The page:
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Joni Woolf: Pavlova (for the Australian within us), and more

Recently I was thinking of desserts I might prepare, and suddenly remembered one called Pavlova. Many years ago, an Australian couple served at the parish I attended in Macon, (he, a priest; she, on her way to becoming one), and spent time in my home. Once while I was planning a party for the neighborhood, she offered to make the dessert. I readily assented, and watched her perform the magic that becomes Pavlova. It has never been served to me anywhere — in someone’s home, or in a restaurant. I have prepared it on rare occasions, and don’t know why I don’t have it once a month. For every time I offer it, it is devoured as if it were food for the gods. Maybe that’s part of the secret; it is served so seldom that its occasional appearance makes it a spectacular dessert. And it is rather spectacular to look at — and enjoy. When I served it two years ago to my brother, sister, and brother-in-law, everyone went back for seconds — which doesn’t happen often with desserts. So I’ll offer it here, along with another favorite of mine, rice pudding — a dish my mother made when we had left-over rice, and eggs were plentiful. This one is a little fancier than those from my childhood. The memory of that one is good, but this pudding, called “The Best Rice Pudding” when it appeared in Country Living magazine some 20 years ago, is, in fact, the best.

Pavlova, a traditional Australian dessert
5 egg whites
1 1/2 cups white sugar
1 teaspoon distilled white vinegar
1 teaspoon vanilla extract
1 tablespoon cornstarch
Preheat oven to 350 degrees F. Beat egg whites in a large bowl with electric mixer until foamy; add sugar slowly and beat until stiff peaks form. In small bowl, mix together vinegar, vanilla and cornstarch until smooth. Pour cornstarch mixture into egg whites and beat until thick and glossy, about 4 minutes. Cover a baking sheet with parchment paper and draw an 8-inch circle in the center. Spoon the egg white mixture inside the circle, spreading close to circle edges. Place in pre-heated oven, reduce oven temperature to 200 degrees F. and bake 1 hour. Turn off oven, leave Pavlova in oven to cool overnight (or for several hours).  When ready to serve, beat 1/2 pint whipping cream till stiff. Slightly break the center of the meringue, top with whipped cream, and top that with a variety of sliced fruit. I use bananas, strawberries, blackberries, blueberries, kiwi, fresh peaches when in season — whatever fruits suit your personal taste buds. This is a beautiful, delicious dessert, and hard to mess up. Make it soon.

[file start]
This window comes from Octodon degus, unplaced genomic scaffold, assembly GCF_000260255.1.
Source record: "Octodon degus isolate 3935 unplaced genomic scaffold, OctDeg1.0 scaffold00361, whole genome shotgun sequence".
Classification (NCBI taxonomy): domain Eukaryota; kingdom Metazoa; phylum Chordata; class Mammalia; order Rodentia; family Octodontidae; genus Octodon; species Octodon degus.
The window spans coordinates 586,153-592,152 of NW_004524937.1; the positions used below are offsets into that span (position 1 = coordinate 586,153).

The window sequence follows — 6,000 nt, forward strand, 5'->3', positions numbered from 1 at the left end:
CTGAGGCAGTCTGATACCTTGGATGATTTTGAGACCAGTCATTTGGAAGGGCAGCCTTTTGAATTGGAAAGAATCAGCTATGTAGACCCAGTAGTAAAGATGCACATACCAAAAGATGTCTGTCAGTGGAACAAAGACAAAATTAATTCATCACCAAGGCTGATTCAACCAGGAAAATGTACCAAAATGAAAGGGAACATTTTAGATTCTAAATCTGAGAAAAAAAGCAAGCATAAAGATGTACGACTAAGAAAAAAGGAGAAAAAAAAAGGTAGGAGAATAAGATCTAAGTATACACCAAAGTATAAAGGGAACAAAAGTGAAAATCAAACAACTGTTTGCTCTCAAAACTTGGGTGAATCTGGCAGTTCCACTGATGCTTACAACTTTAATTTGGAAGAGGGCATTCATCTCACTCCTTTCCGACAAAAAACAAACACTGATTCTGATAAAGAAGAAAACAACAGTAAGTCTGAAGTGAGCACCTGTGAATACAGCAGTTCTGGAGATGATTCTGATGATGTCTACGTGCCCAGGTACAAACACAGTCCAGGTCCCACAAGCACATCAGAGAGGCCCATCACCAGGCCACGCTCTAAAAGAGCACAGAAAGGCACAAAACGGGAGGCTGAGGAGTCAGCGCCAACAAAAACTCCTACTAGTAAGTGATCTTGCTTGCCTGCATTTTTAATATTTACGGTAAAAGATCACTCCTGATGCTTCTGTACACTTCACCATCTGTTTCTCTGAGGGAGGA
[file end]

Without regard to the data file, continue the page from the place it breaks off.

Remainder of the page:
The Best Rice Pudding
1 cup water
1/2 cup short- or medium-grain white rice
1/2 vanilla bean split (when I can’t find this, I use 2 teaspoons vanilla flavoring)
1/2 teaspoon salt
2 cups milk
1 cup (1/2 pint) heavy cream
1/2 cup sugar
2 large eggs
1/2 cup dark seedless raisins or dried sour cherries
1/2 teaspoon ground cinnamon
Boiling water
In a 2-quart saucepan, heat water to boiling. Add rice, vanilla bean, and salt. Cook 10 minutes. Add milk and cook over very low heat until rice is tender, about 10 minutes. Preheat oven to 350 degrees F. Lightly butter 1 1/2 quart shallow baking dish. In small bowl, combine cream, sugar and eggs; fold into rice mixture along with raisins. Remove vanilla bean and pour rice mixture into baking dish. Sprinkle top evenly with cinnamon.
Place baking dish into a large baking pan in oven. Pour boiling water into baking pan to a depth of 1 inch. Bake 30 to 45 minutes or until pudding is firm and top surface is golden brown. Cool to room temperature on wire rack. Serve at room temperature or refrigerate, covered, to serve chilled.

Two uncomplicated desserts that are sure to rank high with friends and family — so try one tonight.

Joni Woolf, a writer and editor, now lives in Schley County, having moved from her home in Macon several years ago. Contact her at indigojoni@windstream.net